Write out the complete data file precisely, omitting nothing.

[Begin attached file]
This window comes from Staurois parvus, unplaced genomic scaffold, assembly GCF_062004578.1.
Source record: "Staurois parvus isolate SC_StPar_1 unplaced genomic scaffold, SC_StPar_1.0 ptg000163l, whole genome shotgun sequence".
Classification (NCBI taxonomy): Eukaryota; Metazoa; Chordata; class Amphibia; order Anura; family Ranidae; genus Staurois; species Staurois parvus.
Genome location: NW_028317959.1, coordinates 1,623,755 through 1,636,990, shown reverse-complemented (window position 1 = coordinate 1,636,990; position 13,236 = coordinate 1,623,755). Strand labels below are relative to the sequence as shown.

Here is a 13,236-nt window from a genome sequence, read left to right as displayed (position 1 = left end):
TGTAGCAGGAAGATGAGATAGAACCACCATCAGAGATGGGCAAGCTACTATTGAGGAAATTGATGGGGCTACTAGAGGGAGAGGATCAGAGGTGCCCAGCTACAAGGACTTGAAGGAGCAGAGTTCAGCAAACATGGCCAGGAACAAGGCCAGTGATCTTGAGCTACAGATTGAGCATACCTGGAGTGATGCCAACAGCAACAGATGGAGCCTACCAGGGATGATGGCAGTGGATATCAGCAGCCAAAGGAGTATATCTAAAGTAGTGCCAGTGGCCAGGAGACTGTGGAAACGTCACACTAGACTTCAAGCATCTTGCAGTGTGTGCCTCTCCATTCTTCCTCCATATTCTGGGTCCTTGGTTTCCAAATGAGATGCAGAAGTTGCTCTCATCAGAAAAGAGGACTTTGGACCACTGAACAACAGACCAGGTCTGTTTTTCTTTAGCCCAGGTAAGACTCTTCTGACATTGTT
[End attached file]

This window comes from Staurois parvus, unplaced genomic scaffold, assembly GCF_062004578.1.
Source record: "Staurois parvus isolate SC_StPar_1 unplaced genomic scaffold, SC_StPar_1.0 ptg000163l, whole genome shotgun sequence".
Classification (NCBI taxonomy): Eukaryota; Metazoa; Chordata; class Amphibia; order Anura; family Ranidae; genus Staurois; species Staurois parvus.
Genome location: NW_028317959.1, coordinates 1,623,755 through 1,636,990, shown reverse-complemented (window position 1 = coordinate 1,636,990; position 13,236 = coordinate 1,623,755). Strand labels below are relative to the sequence as shown.

Here is a 13,236-nt window from a genome sequence, read left to right as displayed (position 1 = left end):
TGTAGCAGGAAGATGAGATAGAACCACCATCAGAGATGGGCAAGCTACTATTGAGGAAATTGATGGGGCTACTAGAGGGAGAGGATCAGAGGTGCCCAGCTACAAGGACTTGAAGGAGCAGAGTTCAGCAAACATGGCCAGGAACAAGGCCAGTGATCTTGAGCTACAGATTGAGCATACCTGGAGTGATGCCAACAGCAACAGATGGAGCCTACCAGGGATGATGGCAGTGGATATCAGCAGCCAAAGGAGTATATCTAAAGTAGTGCCAGTGGCCAGGAGACTGTGGAAACGTCACACTAGACTTCAAGCATCTTGCAGTGTGTGCCTCTCCATTCTTCCTCCATATTCTGGGTCCTTGGTTTCCAAATGAGATGCAGAAGTTGCTCTCATCAGAAAAGAGGACTTTGGACCACTGAACAACAGACCAGGTCTGTTTTTCTTTAGCCCAGGTAAGACTCTTCTGACATTGTT